I am not really sure what it is supposed to mean? Actual and Literal.
“You’re doing pretty well!”
What about it is confusing?
中々 = very, fairly
やる = to do
じゃないか = is it not / are you not
中々やるじゃないか = Is it not the case that you are doing it well? / Aren’t you doing it well? / You’re doing it well.
I am totally guessing here, because I know very little, but it seems like an expression that means something quite different to its literal translation. I think it’s possibly a rhetorical question type thing where the じゃないか is only there to soften the 中々やる (very doing) part, so it more just like stating that the listener is doing something fairly well. Kind of like “Won’t you have something to eat?” instead of “Are you eating?”, or saying “Well, aren’t you doing well?” instead of just straight out saying “You’re doing well”.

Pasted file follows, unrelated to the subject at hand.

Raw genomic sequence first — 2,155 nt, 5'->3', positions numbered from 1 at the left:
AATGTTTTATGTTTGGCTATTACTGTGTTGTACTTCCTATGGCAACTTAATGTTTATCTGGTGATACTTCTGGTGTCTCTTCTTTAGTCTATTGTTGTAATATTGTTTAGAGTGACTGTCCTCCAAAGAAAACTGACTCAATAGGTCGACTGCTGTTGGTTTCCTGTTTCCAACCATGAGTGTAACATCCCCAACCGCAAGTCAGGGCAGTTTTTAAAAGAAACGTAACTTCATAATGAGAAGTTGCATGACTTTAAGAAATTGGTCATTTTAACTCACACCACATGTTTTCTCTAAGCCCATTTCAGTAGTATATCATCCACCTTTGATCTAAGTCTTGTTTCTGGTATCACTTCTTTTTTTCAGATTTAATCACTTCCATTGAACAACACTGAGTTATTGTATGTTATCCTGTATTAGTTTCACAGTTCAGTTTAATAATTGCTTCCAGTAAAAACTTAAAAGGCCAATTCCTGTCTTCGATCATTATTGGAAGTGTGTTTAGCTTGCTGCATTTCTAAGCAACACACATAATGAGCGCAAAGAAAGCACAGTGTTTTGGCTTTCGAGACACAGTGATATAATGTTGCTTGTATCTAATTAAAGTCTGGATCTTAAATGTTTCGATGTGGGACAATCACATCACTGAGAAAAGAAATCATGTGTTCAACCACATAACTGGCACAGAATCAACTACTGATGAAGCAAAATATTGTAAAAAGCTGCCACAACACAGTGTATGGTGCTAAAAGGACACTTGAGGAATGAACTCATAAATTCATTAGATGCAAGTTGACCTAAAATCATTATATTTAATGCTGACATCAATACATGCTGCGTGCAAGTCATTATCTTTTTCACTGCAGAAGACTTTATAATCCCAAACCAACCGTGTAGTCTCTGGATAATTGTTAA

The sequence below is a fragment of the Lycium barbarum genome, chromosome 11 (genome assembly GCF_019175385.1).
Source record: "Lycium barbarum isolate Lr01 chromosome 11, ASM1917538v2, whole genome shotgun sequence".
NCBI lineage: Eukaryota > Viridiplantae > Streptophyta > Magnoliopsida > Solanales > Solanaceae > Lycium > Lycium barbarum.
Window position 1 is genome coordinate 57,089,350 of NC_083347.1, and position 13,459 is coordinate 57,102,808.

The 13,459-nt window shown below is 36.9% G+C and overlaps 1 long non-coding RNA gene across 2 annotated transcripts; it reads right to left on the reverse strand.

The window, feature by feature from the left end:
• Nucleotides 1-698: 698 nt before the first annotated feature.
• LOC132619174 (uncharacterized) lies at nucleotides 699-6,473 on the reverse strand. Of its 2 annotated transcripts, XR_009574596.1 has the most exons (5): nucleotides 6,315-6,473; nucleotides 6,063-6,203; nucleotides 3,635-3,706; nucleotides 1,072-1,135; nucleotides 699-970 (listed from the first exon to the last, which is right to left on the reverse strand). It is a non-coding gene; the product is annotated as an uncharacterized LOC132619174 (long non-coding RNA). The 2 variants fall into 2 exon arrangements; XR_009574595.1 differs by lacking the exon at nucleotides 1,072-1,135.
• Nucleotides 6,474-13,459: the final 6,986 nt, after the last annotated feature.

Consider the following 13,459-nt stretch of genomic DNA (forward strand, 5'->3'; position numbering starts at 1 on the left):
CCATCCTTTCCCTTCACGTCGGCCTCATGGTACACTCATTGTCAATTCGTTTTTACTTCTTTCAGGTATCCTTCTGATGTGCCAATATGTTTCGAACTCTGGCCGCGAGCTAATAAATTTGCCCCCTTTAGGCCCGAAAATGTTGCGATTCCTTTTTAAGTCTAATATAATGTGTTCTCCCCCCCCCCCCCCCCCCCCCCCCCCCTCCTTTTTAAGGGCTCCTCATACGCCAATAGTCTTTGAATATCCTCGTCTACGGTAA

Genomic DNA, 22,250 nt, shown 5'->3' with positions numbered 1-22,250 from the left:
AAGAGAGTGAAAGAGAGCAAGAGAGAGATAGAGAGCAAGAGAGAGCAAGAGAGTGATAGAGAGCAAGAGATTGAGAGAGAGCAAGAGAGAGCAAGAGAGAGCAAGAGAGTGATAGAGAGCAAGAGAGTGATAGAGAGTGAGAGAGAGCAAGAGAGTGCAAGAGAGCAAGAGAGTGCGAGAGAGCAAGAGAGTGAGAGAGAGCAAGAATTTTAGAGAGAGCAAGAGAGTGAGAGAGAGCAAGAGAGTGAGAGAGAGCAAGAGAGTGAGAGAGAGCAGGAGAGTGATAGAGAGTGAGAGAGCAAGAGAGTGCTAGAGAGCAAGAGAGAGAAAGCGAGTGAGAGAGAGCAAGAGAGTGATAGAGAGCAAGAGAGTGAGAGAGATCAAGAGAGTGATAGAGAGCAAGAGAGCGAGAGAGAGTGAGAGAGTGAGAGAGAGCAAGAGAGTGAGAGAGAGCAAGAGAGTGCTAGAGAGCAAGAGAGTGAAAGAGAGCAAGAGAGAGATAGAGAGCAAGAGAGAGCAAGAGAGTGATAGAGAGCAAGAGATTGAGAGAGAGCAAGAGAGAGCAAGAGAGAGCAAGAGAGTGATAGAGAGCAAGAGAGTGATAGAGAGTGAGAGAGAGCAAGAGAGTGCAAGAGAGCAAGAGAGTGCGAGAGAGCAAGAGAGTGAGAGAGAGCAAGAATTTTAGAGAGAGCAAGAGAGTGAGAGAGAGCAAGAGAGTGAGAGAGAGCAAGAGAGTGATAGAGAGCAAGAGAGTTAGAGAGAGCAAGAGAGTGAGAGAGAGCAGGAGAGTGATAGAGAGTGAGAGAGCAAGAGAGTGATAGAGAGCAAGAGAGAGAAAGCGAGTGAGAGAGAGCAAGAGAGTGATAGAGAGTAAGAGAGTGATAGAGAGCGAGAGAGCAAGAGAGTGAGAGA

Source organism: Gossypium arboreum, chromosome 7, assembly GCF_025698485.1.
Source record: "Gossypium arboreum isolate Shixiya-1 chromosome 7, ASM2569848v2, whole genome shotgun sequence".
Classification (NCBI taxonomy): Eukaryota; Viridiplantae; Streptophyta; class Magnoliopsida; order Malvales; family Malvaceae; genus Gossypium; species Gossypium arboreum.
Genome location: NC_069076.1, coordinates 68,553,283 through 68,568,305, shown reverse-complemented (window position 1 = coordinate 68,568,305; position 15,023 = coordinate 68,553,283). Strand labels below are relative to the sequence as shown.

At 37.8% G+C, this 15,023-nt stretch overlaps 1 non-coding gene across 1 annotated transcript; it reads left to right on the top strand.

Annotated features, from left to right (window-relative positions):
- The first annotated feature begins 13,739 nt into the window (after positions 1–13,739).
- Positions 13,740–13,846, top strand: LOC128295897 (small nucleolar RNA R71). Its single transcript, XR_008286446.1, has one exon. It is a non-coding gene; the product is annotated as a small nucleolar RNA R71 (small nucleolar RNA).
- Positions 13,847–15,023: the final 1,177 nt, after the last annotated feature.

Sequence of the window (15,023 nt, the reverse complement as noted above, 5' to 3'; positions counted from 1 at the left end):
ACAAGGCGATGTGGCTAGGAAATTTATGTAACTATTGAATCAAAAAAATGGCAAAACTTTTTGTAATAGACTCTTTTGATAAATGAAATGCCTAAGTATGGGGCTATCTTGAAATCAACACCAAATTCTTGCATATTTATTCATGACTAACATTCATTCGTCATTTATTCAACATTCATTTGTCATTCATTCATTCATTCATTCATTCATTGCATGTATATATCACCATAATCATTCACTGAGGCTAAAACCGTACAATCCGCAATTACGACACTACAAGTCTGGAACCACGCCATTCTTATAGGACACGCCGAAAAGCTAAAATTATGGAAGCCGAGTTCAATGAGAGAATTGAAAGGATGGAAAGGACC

TL;DR - Don’t listen to me, I don’t know what I’m talking about…
“Aren’t you quite doing it?”
I guess “quite” means quite good.
No qualms after reading the translation thoroughly, though.
I guess I just didn’t understand なかなか well enough. Or, I don’t know if なかなか qualifies as a grammar.
This one is probably much the same.
Don’t get hung up on one English word among many for 中々
Are you using monolingual dictionaries at all? It seems like a lot of your recent questions would be solved with them.
Apparently, monolingual version has a better and very direct explanation.
My grammar is still around N4, so isn’t there yet. I can still read with vocab knowledge, though.
まだまだこれからです is another one that I have trouble with for a long time.
Ah, I guess I have a habit of just assuming that if someone is a higher level on WK, they are generally higher level in other regards.
Well, keep working on the grammar.
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